The Steelers selected Terry Bradshaw and Mel Blount the year before. In the 1971 draft Art Rooney Jr. and Chuck Noll selected 7 future Super Bowl starters, who between them would win twenty four Super Bowl rings. Second round choice Jack Ham was the only Hall of Famer in this draft class, but Frank Lewis, Gerry Mullins, Dwight White, Larry Brown, Ernie Holmes, and Mike Wagner would all play important roles in Super Bowl victories.


 

1975 Dallas Cowboys


 

Tex Schramm had his best draft in 1975. He had 2 first round picks, the first was Hall of Famer Randy White while the second was linebacker Thomas Henderson. Seven other players selected by Schramm in this draft would join White and Henderson on their winning Super Bowl XII team. Burton Lawless, Bob Breunig, Pat Donovan, Randy Hughes, Mike Hegman, Herb Scott, and Scott Laidlaw became Cowboys draft weekend 1975. While most of these players were not superstars, they were household names to Cowboy fans and the Cowboys would not have won Super Bowl XII or been able to play in five NFC championship games between 1977 and 1982 without this draft class. 


 

1983 Chicago Bears


 

George Halas participated in his last NFL draft in 1983. He died in October 1983. That year his Grandson Michael McCaskey along with head coach Mike Ditka did the actual drafting but Halas still had final word. The dominating 1985 Bears were built in part with this draft class. Three starters on that offensive line, Jimbo Covert, Tom Thayer, and Mark Bortz were selected along with wide receiver Willie Gault. The defense added defensive backs Dave Duerson and Mike Richardson along with the 203rd pick of that draft and Super Bowl XX MVP defensive end Richard Dent who was selected in the 8th round.


 

1986 San Francisco 49ers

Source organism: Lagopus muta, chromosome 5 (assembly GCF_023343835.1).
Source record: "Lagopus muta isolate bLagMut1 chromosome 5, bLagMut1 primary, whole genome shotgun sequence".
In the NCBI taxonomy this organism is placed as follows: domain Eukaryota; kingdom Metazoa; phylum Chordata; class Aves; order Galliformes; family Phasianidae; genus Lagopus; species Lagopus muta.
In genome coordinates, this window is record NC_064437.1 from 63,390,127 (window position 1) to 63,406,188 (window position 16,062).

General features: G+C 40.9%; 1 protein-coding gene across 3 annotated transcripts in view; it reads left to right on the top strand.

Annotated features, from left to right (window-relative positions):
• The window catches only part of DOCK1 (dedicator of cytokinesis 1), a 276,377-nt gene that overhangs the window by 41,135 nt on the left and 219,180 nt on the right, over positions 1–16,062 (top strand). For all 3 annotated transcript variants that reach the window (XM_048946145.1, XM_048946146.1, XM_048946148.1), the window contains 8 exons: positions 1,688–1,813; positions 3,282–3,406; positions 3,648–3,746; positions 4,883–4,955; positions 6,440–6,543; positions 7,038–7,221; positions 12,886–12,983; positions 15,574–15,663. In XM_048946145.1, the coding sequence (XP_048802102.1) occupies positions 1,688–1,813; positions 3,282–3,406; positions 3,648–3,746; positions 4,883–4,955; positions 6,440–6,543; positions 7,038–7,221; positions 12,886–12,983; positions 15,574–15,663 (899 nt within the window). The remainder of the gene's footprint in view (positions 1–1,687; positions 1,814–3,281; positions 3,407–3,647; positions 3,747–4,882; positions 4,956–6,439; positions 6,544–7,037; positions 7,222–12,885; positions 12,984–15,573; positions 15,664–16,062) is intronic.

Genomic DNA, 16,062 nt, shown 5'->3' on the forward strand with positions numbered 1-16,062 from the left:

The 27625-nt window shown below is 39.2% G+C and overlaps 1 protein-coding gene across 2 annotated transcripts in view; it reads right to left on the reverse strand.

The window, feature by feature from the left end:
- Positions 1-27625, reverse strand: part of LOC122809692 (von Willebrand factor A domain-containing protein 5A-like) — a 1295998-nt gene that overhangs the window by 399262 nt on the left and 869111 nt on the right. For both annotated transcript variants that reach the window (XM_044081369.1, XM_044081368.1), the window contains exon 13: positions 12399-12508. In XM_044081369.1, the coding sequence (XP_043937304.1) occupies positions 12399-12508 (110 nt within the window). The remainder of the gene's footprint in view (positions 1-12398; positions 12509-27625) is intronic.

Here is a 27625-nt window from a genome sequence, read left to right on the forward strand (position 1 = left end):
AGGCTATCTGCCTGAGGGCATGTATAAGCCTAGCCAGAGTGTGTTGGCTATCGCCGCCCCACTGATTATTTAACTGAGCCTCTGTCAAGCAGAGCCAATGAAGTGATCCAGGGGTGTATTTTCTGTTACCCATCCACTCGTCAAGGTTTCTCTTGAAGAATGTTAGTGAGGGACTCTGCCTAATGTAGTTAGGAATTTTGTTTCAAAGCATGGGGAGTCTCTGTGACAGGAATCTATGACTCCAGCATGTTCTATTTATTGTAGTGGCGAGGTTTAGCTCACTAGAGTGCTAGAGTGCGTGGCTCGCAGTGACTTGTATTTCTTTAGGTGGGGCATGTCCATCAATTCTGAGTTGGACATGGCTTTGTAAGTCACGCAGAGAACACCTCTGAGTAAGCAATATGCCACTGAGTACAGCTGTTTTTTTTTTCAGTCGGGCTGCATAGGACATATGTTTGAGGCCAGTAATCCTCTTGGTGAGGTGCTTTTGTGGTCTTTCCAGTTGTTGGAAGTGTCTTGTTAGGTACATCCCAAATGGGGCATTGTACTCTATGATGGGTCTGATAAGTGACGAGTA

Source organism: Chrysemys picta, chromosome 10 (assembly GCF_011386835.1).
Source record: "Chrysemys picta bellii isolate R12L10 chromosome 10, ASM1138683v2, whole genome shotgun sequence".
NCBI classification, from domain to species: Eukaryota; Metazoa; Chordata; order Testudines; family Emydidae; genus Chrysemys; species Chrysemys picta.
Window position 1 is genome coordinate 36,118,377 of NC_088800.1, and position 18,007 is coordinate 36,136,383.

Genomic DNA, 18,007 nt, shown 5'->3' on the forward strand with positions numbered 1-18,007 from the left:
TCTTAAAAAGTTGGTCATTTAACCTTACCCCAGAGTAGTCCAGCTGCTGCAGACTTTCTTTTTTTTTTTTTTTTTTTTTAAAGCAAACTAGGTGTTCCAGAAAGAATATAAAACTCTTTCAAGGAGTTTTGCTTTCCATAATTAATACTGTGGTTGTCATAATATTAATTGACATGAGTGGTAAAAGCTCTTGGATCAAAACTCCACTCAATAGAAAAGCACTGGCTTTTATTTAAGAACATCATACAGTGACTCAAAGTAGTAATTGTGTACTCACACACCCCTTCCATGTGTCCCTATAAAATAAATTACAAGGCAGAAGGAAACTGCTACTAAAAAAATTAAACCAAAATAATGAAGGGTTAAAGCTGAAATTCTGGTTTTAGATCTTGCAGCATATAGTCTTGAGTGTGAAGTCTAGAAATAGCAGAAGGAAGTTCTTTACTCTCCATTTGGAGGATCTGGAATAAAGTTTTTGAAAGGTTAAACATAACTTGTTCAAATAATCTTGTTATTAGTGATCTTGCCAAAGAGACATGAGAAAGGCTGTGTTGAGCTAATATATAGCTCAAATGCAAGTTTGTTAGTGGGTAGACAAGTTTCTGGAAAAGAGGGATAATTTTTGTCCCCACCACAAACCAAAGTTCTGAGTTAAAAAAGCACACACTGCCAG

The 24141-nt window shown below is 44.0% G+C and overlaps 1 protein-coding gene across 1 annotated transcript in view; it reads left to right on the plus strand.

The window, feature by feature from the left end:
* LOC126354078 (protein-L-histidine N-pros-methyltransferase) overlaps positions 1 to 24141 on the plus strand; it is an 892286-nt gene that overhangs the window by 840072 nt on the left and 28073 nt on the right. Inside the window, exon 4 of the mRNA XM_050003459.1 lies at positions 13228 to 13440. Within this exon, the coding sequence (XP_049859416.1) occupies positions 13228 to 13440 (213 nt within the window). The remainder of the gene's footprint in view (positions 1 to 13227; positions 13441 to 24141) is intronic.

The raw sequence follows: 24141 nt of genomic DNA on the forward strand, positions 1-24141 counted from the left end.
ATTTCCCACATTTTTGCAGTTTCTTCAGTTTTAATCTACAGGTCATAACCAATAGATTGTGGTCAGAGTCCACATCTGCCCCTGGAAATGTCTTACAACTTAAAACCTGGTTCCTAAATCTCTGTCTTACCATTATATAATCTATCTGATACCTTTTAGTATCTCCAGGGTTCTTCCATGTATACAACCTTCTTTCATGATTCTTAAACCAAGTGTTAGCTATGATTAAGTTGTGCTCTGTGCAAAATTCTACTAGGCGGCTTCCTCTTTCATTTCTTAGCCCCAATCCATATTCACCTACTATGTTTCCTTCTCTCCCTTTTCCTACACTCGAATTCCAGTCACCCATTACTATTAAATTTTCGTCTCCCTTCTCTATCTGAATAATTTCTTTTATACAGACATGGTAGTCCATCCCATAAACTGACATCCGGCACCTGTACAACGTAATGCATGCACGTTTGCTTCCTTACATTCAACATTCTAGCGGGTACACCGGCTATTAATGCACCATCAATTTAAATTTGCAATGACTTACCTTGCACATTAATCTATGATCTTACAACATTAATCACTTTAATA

Bill Walsh had his best draft in 1986, a year after drafting Jerry Rice. This draft did not bring many big names but Walsh brought in 8 Super Bowl starters with this draft class. Defensive end Larry Roberts, DB Tim McKyer, FB Tom Rathman, WR John Taylor, DE Kevin Fagan, DE Charles Haley, T Steve Wallace, and DB Don Griffin would win twenty one Super Bowl rings between them.


 

First Round Honorable Mentions


 

We would be remiss if we did not mention 2 teams that achieved maximum value with multiple first round picks. There have been many teams with 2 first round choices in NFL draft history but 2 stand alone as the best. The 1965 Chicago Bears had the third and 4th overall choices that draft and selected Hall of Famers, linebacker Dick Butkus and running back Gale Sayers with those picks. While these 2 are considered by many to be among if not the best at their positions in NFL history, they never played in one post season game and had just 2  winning seasons in their careers, 1965 and 1967.


 

The 1996 Baltimore Ravens drafted 2 future Hall of Famers in round one 1996. The franchise’s inaugural choice with the ’96 Draft’s 4th pick was tackle Jonathan Ogden and with the 26th pick Ray Lewis. This was the best first round in NFL draft history, even better than the 1965 Bears. Without it Super Bowl XXXV would have meant nothing to Baltimore.


 

Here in Part II coming on Monday we will detail the second best draft in NFL history. 

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Kurt Backert

About Kurt Backert

Kurt's passion for the game began in the 60's watching the Colts on TV and at Memorial Stadium in Baltimore. He began following the statistics of not only his beloved Colts but also those of the Colts opponents, with a keen eye on Vince Lombardi's Packers. His thirst for and attention to statistical detail would eventually lead Kurt on a journey to the world of fantasy football in the late 1980's where he's captured more titles than John Wooden's UCLA Bruins   Kurt carries a distinction that no other fan of the NFL can boast about.  He is the reigning NFL National Trivia Champion and he credits his Dad for passing on such passion for the game, something Kurt also hopes to pass along to his 9-year-old son. More from Kurt Backert